I think this makes some sense. We have an attractive group of candidates and some valid issues, including the economy and foreign policy. She is a terrible candidate.

Add this to the mounting scandals, polls showing a lack of trust for her, the historical difficulty of political parties winning three presidential elections in a row, and the deep bench of fresh-faced Republican options, and the GOP should be in prime position to win the next election.

But the next election will test whether demographic headwinds are too much for Republicans to overcome.

Maybe the country is just not serious about issues anymore.

She brought up Republican skepticism on climate change and opposition to abortion, saying “they shame and blame women rather than respect our right to make our own reproductive health decisions.”

She blasted Republicans for supporting policies that would increase deportation of immigrants and for “turn[ing] their backs on gay people who love each other.” She lashed out at Republican support for voter ID laws. “I’ll fight back against Republican efforts to disempower and disenfranchise young people, poor people, people with disabilities and people of color,” she said. And she argued that, “Fundamentally, [Republicans] reject what it takes to build an inclusive economy. It takes an inclusive society.”

Some of us read history and can recall that the Whig Party dissolved over the issue of slavery. The history of the Whig Party was of a party devoted to economic progress. It was also a party of opposition. Lincoln, when a Whig, opposed the Mexican War at some cost to himself.

The work of the Whigs was, as (James G.) Blaine admitted, negative and restraining rather than constructive. Still, “if their work cannot be traced in the National statute books as prominently as that of their opponents, they will be credited by the discriminating reader of our political annals as the English of to-day credit Charles James Fox and his Whig associates—for the many evils they prevented.” If that is true, then we have not had very much in the way of “impartial” histories of American politics since Blaine’s day.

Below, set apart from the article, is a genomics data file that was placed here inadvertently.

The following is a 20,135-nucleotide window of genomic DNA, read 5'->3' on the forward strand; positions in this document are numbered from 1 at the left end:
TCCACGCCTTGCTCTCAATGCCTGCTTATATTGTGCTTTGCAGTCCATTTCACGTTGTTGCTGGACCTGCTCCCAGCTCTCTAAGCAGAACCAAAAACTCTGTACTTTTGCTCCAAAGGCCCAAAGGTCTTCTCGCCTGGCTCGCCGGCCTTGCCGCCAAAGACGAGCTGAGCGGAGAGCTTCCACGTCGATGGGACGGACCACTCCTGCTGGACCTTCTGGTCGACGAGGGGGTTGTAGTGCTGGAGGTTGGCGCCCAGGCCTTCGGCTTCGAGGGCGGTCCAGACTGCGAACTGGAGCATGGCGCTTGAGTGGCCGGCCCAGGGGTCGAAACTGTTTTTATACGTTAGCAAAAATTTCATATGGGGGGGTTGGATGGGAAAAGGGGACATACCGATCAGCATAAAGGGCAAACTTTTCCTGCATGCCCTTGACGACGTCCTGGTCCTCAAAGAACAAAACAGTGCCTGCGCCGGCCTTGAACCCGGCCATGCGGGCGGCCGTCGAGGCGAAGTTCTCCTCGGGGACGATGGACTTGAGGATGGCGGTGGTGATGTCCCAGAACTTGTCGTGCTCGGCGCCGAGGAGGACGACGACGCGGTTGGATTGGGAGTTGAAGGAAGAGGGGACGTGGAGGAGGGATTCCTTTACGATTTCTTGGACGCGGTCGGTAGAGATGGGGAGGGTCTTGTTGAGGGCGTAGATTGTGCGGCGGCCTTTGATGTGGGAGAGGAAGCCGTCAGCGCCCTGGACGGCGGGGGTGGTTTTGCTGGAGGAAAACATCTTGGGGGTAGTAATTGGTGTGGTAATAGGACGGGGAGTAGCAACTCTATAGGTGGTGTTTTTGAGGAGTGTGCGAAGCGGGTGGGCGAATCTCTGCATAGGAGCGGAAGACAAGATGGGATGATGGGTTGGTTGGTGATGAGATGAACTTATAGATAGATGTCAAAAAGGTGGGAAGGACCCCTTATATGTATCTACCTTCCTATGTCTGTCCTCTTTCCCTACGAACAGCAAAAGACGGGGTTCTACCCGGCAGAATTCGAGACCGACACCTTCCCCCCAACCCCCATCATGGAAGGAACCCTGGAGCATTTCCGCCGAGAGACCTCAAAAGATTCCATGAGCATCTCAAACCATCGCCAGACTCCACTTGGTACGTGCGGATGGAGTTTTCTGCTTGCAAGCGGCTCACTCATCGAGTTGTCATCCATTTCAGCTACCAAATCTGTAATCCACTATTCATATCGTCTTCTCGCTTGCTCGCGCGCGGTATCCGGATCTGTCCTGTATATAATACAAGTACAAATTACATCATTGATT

Also true. Particularly Coolidge and Harding were slandered by the Progressives of the New Deal and its apologists.

Part of the success of Schlesinger’s casting of antebellum America as Jacksonian lay in Schlesinger’s identification of Andrew Jackson and Jackson’s Democratic party with Franklin Delano Roosevelt and the New Deal. To this day, one comes away from The Age of Jackson with the clear sense that Jackson and the Jacksonians embodied democracy and championed the interests of the “common man,” while the Whigs were the voice of selfish elite interests, and looked like nothing so much as forecasts of Herbert Hoover and Robert Taft.

The Republicans have had hardly better treatment by the news media of today than the Whigs by the Progressives.

[T]he question arose whether the Whig complaint against Jacksonian Democracy might have had more substance to it than it had seemed.

That question rose first in one of the genuinely pathbreaking works of American political history, Daniel Walker Howe’s The Political Culture of the American Whigs (1979).

The Whigs sound more like Republicans today than those of the 19th century.

Howe reintroduced the Whigs, not as Eastern elitists bent upon wickedly obstructing the righteous class-leveling justice of Jackson/Roosevelt, but as the “sober, industrious, thrifty people,” as the party of the American bourgeoisie, attracting the economic loyalty of small businesses and small commercial producers, and enlisting the political loyalty of those who aspired to transformation. Transformation was the key concept. It made the Whigs optimistic and serious all at once, since it embraced both the religious moralists and moral philosophers of the established denominations and colleges who preached personal and moral transformation as well as the upwardly mobile professionals who found in the dynamic world of international commerce the opportunity to escape from rural isolation and agrarian drudgery.

Sound familiar ? The Whigs were the party of railroads and canals that linked commerce across the country. Their fall from power, and from grace, occurred as the culture broke apart in the colossal struggle with slavery.